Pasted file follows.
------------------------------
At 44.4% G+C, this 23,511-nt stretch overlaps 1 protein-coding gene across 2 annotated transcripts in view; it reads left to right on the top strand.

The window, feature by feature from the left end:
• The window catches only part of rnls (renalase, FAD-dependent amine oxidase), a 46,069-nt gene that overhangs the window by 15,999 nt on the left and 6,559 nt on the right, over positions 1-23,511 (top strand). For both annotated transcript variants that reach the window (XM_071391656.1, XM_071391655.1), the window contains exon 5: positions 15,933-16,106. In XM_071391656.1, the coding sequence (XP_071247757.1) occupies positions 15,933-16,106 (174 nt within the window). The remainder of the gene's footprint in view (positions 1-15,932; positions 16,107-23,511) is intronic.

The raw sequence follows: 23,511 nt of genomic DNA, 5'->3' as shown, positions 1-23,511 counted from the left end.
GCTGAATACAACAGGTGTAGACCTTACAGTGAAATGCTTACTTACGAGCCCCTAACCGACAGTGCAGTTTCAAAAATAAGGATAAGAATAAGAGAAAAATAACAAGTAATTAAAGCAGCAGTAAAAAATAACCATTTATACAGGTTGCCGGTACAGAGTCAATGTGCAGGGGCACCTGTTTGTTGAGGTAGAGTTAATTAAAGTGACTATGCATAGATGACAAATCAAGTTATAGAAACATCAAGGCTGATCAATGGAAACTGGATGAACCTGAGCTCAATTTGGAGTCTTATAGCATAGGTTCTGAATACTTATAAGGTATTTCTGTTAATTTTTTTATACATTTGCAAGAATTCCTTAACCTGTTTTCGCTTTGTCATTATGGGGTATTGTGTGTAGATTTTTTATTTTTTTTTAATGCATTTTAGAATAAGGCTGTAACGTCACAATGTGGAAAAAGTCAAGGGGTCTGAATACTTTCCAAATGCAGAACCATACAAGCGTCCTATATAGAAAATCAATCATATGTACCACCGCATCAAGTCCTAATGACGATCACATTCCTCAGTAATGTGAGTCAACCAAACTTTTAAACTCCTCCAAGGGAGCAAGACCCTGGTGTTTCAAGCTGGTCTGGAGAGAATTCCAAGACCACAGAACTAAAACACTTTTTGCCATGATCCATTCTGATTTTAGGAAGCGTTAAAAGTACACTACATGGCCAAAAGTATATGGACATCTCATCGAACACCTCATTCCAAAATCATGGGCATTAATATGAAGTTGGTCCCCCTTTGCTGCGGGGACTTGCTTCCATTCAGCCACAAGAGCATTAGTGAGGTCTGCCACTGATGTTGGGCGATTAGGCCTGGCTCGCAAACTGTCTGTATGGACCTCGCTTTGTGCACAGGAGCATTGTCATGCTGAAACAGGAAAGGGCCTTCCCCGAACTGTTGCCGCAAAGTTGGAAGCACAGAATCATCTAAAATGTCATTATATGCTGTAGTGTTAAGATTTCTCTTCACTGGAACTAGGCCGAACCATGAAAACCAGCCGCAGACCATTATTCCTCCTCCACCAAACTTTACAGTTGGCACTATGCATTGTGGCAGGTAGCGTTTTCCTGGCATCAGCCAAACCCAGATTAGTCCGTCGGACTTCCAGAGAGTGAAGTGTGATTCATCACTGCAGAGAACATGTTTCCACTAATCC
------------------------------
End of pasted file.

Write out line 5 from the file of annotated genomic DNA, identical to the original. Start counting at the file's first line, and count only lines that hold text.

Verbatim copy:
GCTGAATACAACAGGTGTAGACCTTACAGTGAAATGCTTACTTACGAGCCCCTAACCGACAGTGCAGTTTCAAAAATAAGGATAAGAATAAGAGAAAAATAACAAGTAATTAAAGCAGCAGTAAAAAATAACCATTTATACAGGTTGCCGGTACAGAGTCAATGTGCAGGGGCACCTGTTTGTTGAGGTAGAGTTAATTAAAGTGACTATGCATAGATGACAAATCAAGTTATAGAAACATCAAGGCTGATCAATGGAAACTGGATGAACCTGAGCTCAATTTGGAGTCTTATAGCATAGGTTCTGAATACTTATAAGGTATTTCTGTTAATTTTTTTATACATTTGCAAGAATTCCTTAACCTGTTTTCGCTTTGTCATTATGGGGTATTGTGTGTAGATTTTTTATTTTTTTTTAATGCATTTTAGAATAAGGCTGTAACGTCACAATGTGGAAAAAGTCAAGGGGTCTGAATACTTTCCAAATGCAGAACCATACAAGCGTCCTATATAGAAAATCAATCATATGTACCACCGCATCAAGTCCTAATGACGATCACATTCCTCAGTAATGTGAGTCAACCAAACTTTTAAACTCCTCCAAGGGAGCAAGACCCTGGTGTTTCAAGCTGGTCTGGAGAGAATTCCAAGACCACAGAACTAAAACACTTTTTGCCATGATCCATTCTGATTTTAGGAAGCGTTAAAAGTACACTACATGGCCAAAAGTATATGGACATCTCATCGAACACCTCATTCCAAAATCATGGGCATTAATATGAAGTTGGTCCCCCTTTGCTGCGGGGACTTGCTTCCATTCAGCCACAAGAGCATTAGTGAGGTCTGCCACTGATGTTGGGCGATTAGGCCTGGCTCGCAAACTGTCTGTATGGACCTCGCTTTGTGCACAGGAGCATTGTCATGCTGAAACAGGAAAGGGCCTTCCCCGAACTGTTGCCGCAAAGTTGGAAGCACAGAATCATCTAAAATGTCATTATATGCTGTAGTGTTAAGATTTCTCTTCACTGGAACTAGGCCGAACCATGAAAACCAGCCGCAGACCATTATTCCTCCTCCACCAAACTTTACAGTTGGCACTATGCATTGTGGCAGGTAGCGTTTTCCTGGCATCAGCCAAACCCAGATTAGTCCGTCGGACTTCCAGAGAGTGAAGTGTGATTCATCACTGCAGAGAACATGTTTCCACTAATCC